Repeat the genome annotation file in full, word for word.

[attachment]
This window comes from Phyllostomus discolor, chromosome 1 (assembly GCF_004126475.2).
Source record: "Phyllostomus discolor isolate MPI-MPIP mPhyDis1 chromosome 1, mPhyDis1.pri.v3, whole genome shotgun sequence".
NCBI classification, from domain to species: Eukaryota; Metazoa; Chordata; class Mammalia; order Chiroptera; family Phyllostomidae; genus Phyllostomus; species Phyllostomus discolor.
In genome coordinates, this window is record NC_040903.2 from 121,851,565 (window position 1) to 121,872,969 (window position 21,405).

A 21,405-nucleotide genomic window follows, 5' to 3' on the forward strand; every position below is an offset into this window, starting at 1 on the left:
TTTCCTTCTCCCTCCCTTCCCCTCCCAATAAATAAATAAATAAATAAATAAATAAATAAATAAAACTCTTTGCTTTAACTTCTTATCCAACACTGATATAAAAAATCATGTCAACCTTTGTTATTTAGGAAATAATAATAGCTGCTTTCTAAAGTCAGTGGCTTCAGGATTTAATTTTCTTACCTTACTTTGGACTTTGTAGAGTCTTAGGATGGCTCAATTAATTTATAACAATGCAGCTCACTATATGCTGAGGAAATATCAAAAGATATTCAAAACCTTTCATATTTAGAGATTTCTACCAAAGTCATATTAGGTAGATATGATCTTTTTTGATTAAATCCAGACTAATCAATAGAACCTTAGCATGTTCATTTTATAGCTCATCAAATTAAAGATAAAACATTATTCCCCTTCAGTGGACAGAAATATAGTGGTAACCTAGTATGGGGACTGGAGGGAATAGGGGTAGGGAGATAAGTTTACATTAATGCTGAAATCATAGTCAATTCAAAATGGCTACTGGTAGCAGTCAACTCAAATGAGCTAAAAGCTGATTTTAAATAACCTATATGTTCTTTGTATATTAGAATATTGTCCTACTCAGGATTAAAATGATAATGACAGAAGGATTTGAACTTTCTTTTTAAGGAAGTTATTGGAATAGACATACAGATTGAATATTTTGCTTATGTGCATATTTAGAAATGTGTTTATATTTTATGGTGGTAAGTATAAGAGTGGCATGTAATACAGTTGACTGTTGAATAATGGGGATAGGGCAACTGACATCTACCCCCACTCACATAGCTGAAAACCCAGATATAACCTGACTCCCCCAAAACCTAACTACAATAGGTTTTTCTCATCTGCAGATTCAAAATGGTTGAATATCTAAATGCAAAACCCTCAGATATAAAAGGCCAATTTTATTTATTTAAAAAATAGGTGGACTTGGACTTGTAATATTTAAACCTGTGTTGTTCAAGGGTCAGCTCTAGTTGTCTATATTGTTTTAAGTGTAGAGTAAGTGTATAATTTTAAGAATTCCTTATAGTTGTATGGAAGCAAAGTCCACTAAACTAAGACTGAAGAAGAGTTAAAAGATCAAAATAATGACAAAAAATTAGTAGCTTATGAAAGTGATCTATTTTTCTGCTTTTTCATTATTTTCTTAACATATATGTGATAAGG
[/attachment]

This window comes from Phyllostomus discolor, chromosome 1 (assembly GCF_004126475.2).
Source record: "Phyllostomus discolor isolate MPI-MPIP mPhyDis1 chromosome 1, mPhyDis1.pri.v3, whole genome shotgun sequence".
NCBI classification, from domain to species: Eukaryota; Metazoa; Chordata; class Mammalia; order Chiroptera; family Phyllostomidae; genus Phyllostomus; species Phyllostomus discolor.
In genome coordinates, this window is record NC_040903.2 from 121,851,565 (window position 1) to 121,872,969 (window position 21,405).

A 21,405-nucleotide genomic window follows, 5' to 3' on the forward strand; every position below is an offset into this window, starting at 1 on the left:
TTTCCTTCTCCCTCCCTTCCCCTCCCAATAAATAAATAAATAAATAAATAAATAAATAAATAAAACTCTTTGCTTTAACTTCTTATCCAACACTGATATAAAAAATCATGTCAACCTTTGTTATTTAGGAAATAATAATAGCTGCTTTCTAAAGTCAGTGGCTTCAGGATTTAATTTTCTTACCTTACTTTGGACTTTGTAGAGTCTTAGGATGGCTCAATTAATTTATAACAATGCAGCTCACTATATGCTGAGGAAATATCAAAAGATATTCAAAACCTTTCATATTTAGAGATTTCTACCAAAGTCATATTAGGTAGATATGATCTTTTTTGATTAAATCCAGACTAATCAATAGAACCTTAGCATGTTCATTTTATAGCTCATCAAATTAAAGATAAAACATTATTCCCCTTCAGTGGACAGAAATATAGTGGTAACCTAGTATGGGGACTGGAGGGAATAGGGGTAGGGAGATAAGTTTACATTAATGCTGAAATCATAGTCAATTCAAAATGGCTACTGGTAGCAGTCAACTCAAATGAGCTAAAAGCTGATTTTAAATAACCTATATGTTCTTTGTATATTAGAATATTGTCCTACTCAGGATTAAAATGATAATGACAGAAGGATTTGAACTTTCTTTTTAAGGAAGTTATTGGAATAGACATACAGATTGAATATTTTGCTTATGTGCATATTTAGAAATGTGTTTATATTTTATGGTGGTAAGTATAAGAGTGGCATGTAATACAGTTGACTGTTGAATAATGGGGATAGGGCAACTGACATCTACCCCCACTCACATAGCTGAAAACCCAGATATAACCTGACTCCCCCAAAACCTAACTACAATAGGTTTTTCTCATCTGCAGATTCAAAATGGTTGAATATCTAAATGCAAAACCCTCAGATATAAAAGGCCAATTTTATTTATTTAAAAAATAGGTGGACTTGGACTTGTAATATTTAAACCTGTGTTGTTCAAGGGTCAGCTCTAGTTGTCTATATTGTTTTAAGTGTAGAGTAAGTGTATAATTTTAAGAATTCCTTATAGTTGTATGGAAGCAAAGTCCACTAAACTAAGACTGAAGAAGAGTTAAAAGATCAAAATAATGACAAAAAATTAGTAGCTTATGAAAGTGATCTATTTTTCTGCTTTTTCATTATTTTCTTAACATATATGTGATAAGG